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The Geneva mechanism is an essential component of many film projectors which works in concert with other projector components such as the [[shutters|shutter]] and intermittent sprocket in order to transform a film strip composed of static pictures into what appear to be "moving images". It is a mechanism which converts rotational motion into periodic motion.
 
The Geneva mechanism is an essential component of many film projectors which works in concert with other projector components such as the [[shutters|shutter]] and intermittent sprocket in order to transform a film strip composed of static pictures into what appear to be "moving images". It is a mechanism which converts rotational motion into periodic motion.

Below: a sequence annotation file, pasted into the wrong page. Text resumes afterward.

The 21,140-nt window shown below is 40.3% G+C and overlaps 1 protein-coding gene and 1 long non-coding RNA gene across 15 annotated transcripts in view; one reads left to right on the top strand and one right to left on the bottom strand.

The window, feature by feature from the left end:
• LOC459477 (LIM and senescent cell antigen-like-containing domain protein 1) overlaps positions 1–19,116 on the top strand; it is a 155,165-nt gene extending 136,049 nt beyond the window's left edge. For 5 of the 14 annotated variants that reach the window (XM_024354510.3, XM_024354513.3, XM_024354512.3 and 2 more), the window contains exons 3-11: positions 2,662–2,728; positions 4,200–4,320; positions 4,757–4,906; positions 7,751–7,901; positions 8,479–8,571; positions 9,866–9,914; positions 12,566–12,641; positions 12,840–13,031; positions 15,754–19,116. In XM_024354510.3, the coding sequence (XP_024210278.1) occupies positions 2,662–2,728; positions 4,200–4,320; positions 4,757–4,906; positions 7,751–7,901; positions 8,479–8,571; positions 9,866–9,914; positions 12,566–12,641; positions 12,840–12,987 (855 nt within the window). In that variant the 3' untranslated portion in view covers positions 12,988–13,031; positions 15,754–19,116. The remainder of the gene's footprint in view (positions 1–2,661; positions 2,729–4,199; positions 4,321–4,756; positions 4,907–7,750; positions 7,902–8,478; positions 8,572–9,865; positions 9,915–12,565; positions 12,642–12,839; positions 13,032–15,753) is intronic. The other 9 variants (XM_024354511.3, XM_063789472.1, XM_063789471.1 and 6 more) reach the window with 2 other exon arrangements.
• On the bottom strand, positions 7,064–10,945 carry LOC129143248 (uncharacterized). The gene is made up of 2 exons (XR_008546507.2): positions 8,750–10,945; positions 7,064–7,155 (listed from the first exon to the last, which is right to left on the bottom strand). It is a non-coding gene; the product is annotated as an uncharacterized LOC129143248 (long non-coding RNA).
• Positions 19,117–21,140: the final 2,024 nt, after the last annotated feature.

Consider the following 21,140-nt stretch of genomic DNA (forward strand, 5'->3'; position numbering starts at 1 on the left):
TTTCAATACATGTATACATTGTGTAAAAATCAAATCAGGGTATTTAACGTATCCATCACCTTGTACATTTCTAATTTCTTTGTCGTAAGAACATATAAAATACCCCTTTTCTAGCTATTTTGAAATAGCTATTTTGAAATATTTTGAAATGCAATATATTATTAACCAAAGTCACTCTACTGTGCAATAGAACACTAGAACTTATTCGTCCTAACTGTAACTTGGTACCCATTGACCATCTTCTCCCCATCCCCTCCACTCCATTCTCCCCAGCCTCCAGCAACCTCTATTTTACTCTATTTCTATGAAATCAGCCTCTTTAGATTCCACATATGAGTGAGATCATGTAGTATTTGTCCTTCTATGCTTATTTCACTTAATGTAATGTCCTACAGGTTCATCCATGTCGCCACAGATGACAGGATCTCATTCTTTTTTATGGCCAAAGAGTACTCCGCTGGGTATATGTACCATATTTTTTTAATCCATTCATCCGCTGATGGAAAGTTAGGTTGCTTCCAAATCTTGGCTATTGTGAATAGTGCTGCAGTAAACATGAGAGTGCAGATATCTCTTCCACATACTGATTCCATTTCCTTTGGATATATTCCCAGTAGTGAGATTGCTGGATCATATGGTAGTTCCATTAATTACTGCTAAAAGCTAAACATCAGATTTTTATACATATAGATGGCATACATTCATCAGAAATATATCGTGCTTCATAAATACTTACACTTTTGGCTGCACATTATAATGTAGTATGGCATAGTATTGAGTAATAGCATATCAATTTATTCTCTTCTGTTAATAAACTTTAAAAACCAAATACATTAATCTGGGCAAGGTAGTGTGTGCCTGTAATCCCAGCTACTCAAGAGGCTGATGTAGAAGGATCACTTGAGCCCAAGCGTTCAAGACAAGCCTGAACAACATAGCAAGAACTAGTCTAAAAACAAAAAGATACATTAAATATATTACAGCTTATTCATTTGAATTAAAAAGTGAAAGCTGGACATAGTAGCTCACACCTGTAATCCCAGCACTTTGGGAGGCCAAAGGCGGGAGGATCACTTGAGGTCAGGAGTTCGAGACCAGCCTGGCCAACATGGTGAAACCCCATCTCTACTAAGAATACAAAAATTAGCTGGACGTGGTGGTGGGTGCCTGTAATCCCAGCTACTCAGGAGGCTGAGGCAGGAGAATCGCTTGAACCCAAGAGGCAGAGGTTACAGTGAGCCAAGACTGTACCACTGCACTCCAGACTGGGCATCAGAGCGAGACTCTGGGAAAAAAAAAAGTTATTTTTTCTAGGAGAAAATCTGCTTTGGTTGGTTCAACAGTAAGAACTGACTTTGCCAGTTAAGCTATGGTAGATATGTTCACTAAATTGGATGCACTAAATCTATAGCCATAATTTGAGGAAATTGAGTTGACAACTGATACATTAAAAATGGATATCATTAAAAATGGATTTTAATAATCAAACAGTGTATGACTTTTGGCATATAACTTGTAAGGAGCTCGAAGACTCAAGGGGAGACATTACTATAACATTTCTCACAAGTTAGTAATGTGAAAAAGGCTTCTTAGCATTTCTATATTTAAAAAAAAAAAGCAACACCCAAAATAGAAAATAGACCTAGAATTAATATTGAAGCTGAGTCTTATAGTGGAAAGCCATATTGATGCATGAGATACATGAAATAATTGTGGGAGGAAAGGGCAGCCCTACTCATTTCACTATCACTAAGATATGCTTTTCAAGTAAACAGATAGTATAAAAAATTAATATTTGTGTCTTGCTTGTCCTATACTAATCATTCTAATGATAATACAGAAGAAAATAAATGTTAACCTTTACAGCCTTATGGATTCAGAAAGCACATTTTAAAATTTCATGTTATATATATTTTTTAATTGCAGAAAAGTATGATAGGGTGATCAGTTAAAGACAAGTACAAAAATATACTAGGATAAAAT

Revision as of 15:44, 21 April 2020

THIS PAGE IS A WORK IN PROGRESS

The Geneva mechanism is an essential component of many film projectors which works in concert with other projector components such as the shutter and intermittent sprocket in order to transform a film strip composed of static pictures into what appear to be "moving images". It is a mechanism which converts rotational motion into periodic motion.

Geneva mechanism.gif

How it Works

  • Dwell state
  • Pull-down


Resources

See Also